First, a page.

I live in Tokyo, and it bugs the hell out of me that you can just show up for a few days a year and get all these great shots. That’s a good thing—makes me realize I need to get out more, to see more, and to attend your next Tokyo workshop.

    • We got lucky with the weather. And I’ve been perhaps seven times already.

      As for next Tokyo workshop – if there’s demand, maybe in winter…

  17. As always, great stuff Ming. Many thanks for taking the time to post these photos.

    Speculating about wide angle lenses: I wonder how the Monochrome with a Leica WA lens would have performed!


  18. plevyadophy says:

    A wonderful set with some sensational motifs. A joy to behold. You are one of the few people who speak my language when it comes to architectural shoots. The problem is, my vision is very similar to yours, but, as you know, I live in London where, as you aluded to, doing a shoot like the one you have published here would be VERY VERY difficult if not impossible (because of stupid police officers who know very little law and toy cop security guards who know even less and wanna make out that they are an important part of the nation’s defence).

    Thanks VERY much for sharing.

    • Thank you! Why would it be difficult with a smaller camera? I’ve never had issues shooting in London with the GR; add the 21 and it’d be a great combination for tis kind of thing.

      • plevyadophy says:

        A large cam in many of London’s tourist traps is fine.
        A so called “pro cam” or “pro looking” cam is problematic all over London.
        A small cam is the least bothersome but even small cams can attract overbearing attention from toy cop security guard wannabes, and unfortunatly from real cops who ought to know better (we have even had a campaign to by one of our MPs, Austin Mitchell I think it was, to stop this silliness and new guidelines had to be issued to the clueless cops)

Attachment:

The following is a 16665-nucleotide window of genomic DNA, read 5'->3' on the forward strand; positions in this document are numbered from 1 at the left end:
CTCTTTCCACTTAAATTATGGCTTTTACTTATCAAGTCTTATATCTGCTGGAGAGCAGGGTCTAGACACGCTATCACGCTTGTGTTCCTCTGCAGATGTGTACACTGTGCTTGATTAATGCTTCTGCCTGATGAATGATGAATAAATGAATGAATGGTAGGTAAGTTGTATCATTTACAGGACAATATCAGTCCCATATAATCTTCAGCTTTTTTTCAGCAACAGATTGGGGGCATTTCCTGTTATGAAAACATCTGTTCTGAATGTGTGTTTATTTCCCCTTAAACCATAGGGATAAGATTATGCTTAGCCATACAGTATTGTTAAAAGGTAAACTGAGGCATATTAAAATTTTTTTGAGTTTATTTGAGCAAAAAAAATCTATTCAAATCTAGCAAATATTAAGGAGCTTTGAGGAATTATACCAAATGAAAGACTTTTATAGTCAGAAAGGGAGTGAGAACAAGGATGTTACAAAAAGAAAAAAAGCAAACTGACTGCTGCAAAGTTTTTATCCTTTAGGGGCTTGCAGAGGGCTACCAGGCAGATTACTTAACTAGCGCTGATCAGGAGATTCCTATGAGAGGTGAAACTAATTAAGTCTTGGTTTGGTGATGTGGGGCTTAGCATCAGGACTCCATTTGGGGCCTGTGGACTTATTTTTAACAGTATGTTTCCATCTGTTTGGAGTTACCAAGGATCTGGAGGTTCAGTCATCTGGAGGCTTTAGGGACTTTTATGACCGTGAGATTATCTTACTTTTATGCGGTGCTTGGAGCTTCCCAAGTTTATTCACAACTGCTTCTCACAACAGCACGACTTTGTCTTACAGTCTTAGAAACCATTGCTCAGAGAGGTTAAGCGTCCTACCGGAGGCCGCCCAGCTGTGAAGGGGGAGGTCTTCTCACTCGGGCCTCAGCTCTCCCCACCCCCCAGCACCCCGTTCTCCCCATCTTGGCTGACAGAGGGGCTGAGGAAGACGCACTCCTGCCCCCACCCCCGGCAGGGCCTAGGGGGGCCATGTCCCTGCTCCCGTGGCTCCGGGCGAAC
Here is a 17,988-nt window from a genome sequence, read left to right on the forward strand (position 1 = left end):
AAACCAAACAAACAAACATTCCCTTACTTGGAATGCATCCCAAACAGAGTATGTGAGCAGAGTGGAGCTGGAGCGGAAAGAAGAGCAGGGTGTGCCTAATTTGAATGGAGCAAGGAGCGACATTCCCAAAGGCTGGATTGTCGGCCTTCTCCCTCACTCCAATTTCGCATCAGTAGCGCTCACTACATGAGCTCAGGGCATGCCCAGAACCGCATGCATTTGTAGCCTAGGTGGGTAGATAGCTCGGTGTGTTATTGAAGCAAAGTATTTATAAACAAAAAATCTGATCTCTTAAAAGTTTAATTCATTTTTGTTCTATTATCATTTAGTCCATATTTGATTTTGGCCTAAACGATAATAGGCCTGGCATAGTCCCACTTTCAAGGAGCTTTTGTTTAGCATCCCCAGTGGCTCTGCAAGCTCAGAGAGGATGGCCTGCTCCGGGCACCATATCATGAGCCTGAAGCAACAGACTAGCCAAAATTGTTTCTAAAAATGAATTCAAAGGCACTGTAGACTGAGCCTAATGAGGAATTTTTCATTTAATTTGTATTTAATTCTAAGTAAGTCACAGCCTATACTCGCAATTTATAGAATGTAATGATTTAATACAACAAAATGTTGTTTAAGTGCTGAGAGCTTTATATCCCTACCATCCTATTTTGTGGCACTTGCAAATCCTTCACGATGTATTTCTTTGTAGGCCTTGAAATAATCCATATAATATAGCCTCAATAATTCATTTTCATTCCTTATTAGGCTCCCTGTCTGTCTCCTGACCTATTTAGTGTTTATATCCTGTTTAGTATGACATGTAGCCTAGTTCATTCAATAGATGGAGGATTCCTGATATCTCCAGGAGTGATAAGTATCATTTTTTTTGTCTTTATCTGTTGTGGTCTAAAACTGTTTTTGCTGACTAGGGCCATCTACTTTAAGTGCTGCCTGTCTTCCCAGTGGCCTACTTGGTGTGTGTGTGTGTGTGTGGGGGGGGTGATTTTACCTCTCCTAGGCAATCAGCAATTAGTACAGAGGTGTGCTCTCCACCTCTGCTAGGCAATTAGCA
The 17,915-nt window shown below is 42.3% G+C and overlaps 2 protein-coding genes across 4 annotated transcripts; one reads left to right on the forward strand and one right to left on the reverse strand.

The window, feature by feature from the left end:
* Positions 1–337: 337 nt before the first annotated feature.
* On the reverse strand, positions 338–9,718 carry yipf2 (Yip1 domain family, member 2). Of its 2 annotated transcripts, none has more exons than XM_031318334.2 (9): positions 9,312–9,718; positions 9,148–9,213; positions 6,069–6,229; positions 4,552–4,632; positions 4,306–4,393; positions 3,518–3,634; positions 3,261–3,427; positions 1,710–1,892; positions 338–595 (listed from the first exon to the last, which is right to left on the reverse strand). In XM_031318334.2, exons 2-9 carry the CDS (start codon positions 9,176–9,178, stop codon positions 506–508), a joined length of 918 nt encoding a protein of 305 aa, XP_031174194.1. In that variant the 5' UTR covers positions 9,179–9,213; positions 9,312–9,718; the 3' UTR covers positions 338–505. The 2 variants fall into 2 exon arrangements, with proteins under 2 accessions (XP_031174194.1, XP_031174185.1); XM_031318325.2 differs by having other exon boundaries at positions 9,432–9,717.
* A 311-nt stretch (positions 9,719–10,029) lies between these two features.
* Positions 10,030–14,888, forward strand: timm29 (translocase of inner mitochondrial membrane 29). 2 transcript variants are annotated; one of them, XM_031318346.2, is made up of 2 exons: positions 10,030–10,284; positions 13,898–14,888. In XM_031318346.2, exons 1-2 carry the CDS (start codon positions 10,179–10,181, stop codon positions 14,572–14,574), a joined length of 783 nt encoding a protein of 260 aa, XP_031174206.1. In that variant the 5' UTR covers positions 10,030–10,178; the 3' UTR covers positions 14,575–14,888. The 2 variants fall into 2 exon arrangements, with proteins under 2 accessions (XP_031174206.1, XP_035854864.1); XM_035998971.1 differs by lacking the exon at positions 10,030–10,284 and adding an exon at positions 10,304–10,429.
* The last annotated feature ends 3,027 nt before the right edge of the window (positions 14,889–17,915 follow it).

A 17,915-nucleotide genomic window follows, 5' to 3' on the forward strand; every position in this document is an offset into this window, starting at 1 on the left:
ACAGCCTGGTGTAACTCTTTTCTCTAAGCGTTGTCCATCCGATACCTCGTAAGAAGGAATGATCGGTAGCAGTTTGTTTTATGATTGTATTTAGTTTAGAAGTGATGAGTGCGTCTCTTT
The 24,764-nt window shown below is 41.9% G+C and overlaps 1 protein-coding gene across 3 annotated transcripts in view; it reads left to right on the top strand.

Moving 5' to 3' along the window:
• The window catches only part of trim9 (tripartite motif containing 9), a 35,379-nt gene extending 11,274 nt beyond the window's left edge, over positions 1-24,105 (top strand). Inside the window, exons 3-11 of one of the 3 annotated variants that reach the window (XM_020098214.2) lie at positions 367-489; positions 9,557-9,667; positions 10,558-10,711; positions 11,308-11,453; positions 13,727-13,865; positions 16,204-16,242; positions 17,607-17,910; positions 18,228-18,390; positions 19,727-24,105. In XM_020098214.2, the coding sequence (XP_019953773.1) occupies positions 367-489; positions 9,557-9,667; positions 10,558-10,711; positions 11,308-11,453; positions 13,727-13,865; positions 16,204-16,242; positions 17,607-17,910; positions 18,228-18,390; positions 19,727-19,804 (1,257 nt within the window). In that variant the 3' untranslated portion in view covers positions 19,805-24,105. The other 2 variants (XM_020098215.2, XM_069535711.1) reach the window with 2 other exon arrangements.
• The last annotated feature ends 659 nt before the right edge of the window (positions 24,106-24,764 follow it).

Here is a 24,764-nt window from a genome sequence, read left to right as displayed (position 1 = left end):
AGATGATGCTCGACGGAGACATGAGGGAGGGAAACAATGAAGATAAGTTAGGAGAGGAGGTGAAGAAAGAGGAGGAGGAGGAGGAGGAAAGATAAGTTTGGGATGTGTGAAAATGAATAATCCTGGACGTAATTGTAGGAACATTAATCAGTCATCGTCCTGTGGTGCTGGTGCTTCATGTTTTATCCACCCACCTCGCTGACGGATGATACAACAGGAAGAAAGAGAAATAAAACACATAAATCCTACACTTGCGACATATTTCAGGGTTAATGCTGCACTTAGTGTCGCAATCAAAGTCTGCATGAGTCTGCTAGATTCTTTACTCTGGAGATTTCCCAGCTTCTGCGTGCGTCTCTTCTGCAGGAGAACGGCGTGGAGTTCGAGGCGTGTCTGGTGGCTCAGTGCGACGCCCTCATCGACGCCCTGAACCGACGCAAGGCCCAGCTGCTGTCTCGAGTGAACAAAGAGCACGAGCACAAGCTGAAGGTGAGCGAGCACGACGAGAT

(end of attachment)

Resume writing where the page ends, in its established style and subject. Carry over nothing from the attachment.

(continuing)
And if you are male and non-white your chances of attracting this over bearing attention increases VERY significantly (a FACT borne out by the police’s own data published each year, not that the victims of such racism needed the data (which really, is only of any benefit to the head in the clouds naysayers))

        And if you dare to whip out a tripod, then you really are asking for unwanted attention. Some idiot toy cop, or real cop with nothing better to do with his/her time, will challenge you and the challenge is usually some BS concern about terrorism. So let’s get this straight, I am a terrorist doing a recce, so I have a large bag, a largish cam, and I have setup a tripod thus I am standing out like a sore thumb, and I am doing all that in preference to doing my terrorist recce via Google Maps and from the comfort of a chair at home? Yeah, right!!!

        The strange thing is, the IRA were at war with the U.K. government for like 50 years and yet we had none of this silliness.

        Myself, I have been challenged by a bone idle cop in my local park for no other reason than the fact that I had a cam and was making images.

        Anyway, keep up the good work with those awesome images; you might just inspire me to get out more and shoot in spite of the silliness I will encounter.

        • Perhaps I get away with it because I fit the stereotype of Asian tourist, whom everybody expects to be toting a huge camera…I can’t say I’ve ever been hassled other when I tried to take photos *inside* buildings.

          • plevyadophy says:

            Yes, I definitely think that has a part to play.

            And here’s another funny stereotype that works in your favour: there’s a feeling that every other man from the Far East is a martial arts exponent, so those bullying toy cops will often be a little bit more weary of approaching you for fear that they might get a flying kick to the head if you have been grumpy all day because your noodles were over-cooked. LOL! 🙂 Yes, it’s a stange world. There’s a rather infamous case of one of our country’s leading barristers, a QC and human rights lawyer,who also happens to be a Sikh, travelling to, of all places, the The European Court of Human Rights to present a case, being detained by racist pig cops/immiration officials because erm …………… well, he must be a terrorist right? After all, he wears a turban, and he has a beard, right?!!! The sweet irony. 🙂

            Yeah, photography has got really difficult of late. The other problematic area is photogaphing children. Nearly all of the great street photography portraits I have seen of children are from regions of the world other than Western Europe. We even have absurd situations where in shopping malls toy cops prevent grand-mothers from taking pics of their own little darlings.